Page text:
Humor in history | Inquirer Opinion
Looking Back

Humor in history

Of all the pseudonyms of our heroes, one of my all-time favorites is Artemio Ricarte’s “Vibora” (Viper). His pseudonym adds detail to the name immortalized in our textbook history, Ricarte is someone made larger-than-life but fossilized in marble and bronze monuments. He also had the misfortune of being on the wrong side of history during the Japanese occupation and died in Hungduan, Ifugao, scared of the wrath of his own people.

Heroes and heroines seem more detached in photographs. Nobody smiles. All of them look straight at the camera and yet their gaze seems to look past, rather than at us. It is through anecdotes and memoirs that these distant figures come to life, more so if they maintain a sense of humor during their struggle for independence; first, against Spain, and later, against the United States, and Japan.

One of the things I noted on the flyleaf of my copy of Ricarte’s memoir (written in Bilibid Prison but published in Tokyo in 1927) was a story about Ariston Villanueva, Magdiwang war secretary, who delivered a speech in Ternate, Cavite, about human excrement found on the side of one of the doors of the town church. A committee of investigation declared that the culprit was a woman. Upon examination, they found that “urine was spread all over the excrement, for had it been a man’s, the urine would have been only on one side.”

Another primary source, Bradley Fiske’s “War Time in Manila” (Boston, 1913) recounted how the enemy on the US Ship Monadnock saw a Filipino sitting calmly on a bench near Parañaque Church. Then the captain gave the order, “You may fire one shot, but don’t hit him. Just scare him a little.” Fire they did with the cannonball landing a few feet from the man who didn’t flinch or run for cover as they expected. Irritated after three more shots, the captain ordered, “Try to hit him.” Still, the man on the bench had extraordinary nerve leading someone to remark: “Shouldn’t be surprised if that was a dummy … I got two telescopes of considerable magnification; it showed a most dilapidated dummy sitting on a bench.”


Edwin Wildman in “Aguinaldo: A narrative of Filipino ambitions” (Boston, 1901) recounts the arrest of Gen. Pantaleon Garcia who was caught in bed. An informant tipped the enemy on the house where Garcia had taken refuge. When the place was raided, they found a man sleeping in bed; they woke him and asked, “What is your name?” A visiting card was handed to the leader of the arresting party with the reply “Pedro Gonzalez.” The man who was handed the visiting card was not fooled, he pulled down the blanket, compared the man’s face with a photograph in Harper’s Weekly, and shouted “Pantaleon Garcia!” Caught in full uniform under the blanket, Garcia meekly blurted out: “Si Señor.”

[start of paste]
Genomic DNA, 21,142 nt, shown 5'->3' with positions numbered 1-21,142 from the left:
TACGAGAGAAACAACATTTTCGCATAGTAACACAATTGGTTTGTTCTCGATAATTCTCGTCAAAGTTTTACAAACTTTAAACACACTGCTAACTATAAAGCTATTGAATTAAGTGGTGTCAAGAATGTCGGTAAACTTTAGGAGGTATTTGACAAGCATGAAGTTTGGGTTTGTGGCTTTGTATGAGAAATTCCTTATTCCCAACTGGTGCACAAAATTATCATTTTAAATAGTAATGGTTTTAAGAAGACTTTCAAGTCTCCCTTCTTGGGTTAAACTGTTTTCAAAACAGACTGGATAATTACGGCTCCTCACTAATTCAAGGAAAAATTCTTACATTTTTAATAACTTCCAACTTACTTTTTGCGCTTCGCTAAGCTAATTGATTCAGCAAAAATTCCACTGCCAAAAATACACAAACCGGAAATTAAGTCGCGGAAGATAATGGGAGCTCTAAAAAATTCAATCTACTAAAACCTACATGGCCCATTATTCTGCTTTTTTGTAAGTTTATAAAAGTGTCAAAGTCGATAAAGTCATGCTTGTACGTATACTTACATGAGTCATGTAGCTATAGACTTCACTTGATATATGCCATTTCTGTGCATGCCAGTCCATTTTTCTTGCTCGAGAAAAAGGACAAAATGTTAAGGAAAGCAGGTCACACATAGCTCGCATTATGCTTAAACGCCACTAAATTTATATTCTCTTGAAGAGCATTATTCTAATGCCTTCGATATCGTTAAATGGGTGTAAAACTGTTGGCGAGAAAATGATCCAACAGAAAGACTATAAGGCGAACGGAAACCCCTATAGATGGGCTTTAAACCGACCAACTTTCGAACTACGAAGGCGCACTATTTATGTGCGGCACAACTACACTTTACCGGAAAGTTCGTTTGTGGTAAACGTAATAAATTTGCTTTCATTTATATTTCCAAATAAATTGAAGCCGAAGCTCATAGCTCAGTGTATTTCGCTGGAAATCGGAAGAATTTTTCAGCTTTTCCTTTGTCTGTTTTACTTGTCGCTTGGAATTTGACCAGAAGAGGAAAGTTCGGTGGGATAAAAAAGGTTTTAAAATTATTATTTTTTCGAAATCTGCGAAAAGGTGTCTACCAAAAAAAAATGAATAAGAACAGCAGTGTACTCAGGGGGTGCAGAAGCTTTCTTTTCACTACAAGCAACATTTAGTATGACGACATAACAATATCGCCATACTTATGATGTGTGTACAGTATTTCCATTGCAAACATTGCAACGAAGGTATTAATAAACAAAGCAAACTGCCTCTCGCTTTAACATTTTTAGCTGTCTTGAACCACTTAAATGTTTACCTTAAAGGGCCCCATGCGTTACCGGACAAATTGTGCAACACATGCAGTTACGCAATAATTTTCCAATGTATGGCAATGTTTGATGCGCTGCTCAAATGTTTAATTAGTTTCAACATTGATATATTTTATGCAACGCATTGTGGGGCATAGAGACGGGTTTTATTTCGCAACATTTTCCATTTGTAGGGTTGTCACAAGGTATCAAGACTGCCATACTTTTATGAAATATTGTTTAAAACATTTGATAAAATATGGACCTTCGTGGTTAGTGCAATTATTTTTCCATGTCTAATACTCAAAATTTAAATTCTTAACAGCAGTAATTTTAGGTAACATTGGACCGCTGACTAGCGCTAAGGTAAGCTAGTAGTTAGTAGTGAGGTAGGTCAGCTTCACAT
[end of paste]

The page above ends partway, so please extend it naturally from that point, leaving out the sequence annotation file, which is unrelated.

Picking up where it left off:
Other Filipino generals were more adept at disguise. Miguel Malvar of Batangas often escaped capture because he was mistaken for a peasant or a carabao handler by the enemy. Gen. Quintin Salas, leader of the Filipino forces in Iloilo and Antique, eluded arrest because he was mistaken for a dirty rheumatic pauper and was set free following a dragnet, according to Mary H. Fee in “A Woman’s Impressions of the Philippines” (Chicago, 1910).

Last but not least is a reference to Macario Acosta, military governor of Ilocos Sur in Albert Sonnichsen’s “Ten Months Captive Among Filipinos” (New York, 1901). To prepare him to surrender to the enemy, he was taught some English words for some conversation during the event:

“The Governor-general came out, and I introduced him to Commander McCracken, upon whom he expended just one half of his entire English vocabulary, ‘Welcome!’ that so impressed the American officer with his knowledge of our (American not English) language that he at once expressed himself as deeply impressed to meet the honorable governor. Acosta understood not a word, so in despair, he used the other half of his vocabulary, ‘Good-bye!’”


Many of the humorous anecdotes about historical figures in the period that spanned the Philippine Revolution against Spain to the Spanish-American War are to be found in the memoirs of Gen. José Alejandrino’s “La senda del sacrificio” (Manila, 1933), which is better known under a translation from the original Spanish as “The Price of Freedom: Episodes and Anecdotes of Our Struggles for Freedom,” (Manila, 1949). This work has launched many columns and lectures of mine over the last 39 years. “Walang kupas,” as they say.

As a commissioned officer directly under Antonio Luna’s command, Alejandrino recounted how Luna challenged the anti-Filipino Spanish journalist Mir Deas to a duel in Barcelona in 1889. First, Luna changed his enemy’s name from Mir Deas to “Mier Das” (sh*t). This taught me never to use “maglamierda tayo” which everyone presumes is Spanish for “let’s take a walk.” You must use the Filipino word “pasyal” (from the Spanish “pasear” to stroll, take a walk) instead of inviting people to take a dump together.


Reading primary source historical materials can be a chore, but it becomes light when you trip upon small details with humor.


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